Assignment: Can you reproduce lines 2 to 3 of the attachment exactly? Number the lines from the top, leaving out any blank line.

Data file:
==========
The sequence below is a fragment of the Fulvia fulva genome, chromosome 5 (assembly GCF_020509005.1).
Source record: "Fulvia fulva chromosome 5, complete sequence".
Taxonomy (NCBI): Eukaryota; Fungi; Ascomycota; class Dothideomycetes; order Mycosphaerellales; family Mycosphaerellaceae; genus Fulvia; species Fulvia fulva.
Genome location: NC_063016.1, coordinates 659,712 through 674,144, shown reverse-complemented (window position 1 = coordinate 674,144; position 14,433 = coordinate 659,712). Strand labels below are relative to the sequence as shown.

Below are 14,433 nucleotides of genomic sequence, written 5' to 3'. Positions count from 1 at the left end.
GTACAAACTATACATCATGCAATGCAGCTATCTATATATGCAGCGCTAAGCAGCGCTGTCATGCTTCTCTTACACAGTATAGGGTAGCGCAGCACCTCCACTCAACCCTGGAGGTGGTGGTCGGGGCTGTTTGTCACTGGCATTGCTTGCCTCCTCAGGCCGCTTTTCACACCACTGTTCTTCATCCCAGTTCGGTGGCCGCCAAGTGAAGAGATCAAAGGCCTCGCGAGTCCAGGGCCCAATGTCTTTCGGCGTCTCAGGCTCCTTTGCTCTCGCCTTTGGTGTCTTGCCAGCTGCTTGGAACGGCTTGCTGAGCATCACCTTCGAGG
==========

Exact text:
Source record: "Fulvia fulva chromosome 5, complete sequence".
Taxonomy (NCBI): Eukaryota; Fungi; Ascomycota; class Dothideomycetes; order Mycosphaerellales; family Mycosphaerellaceae; genus Fulvia; species Fulvia fulva.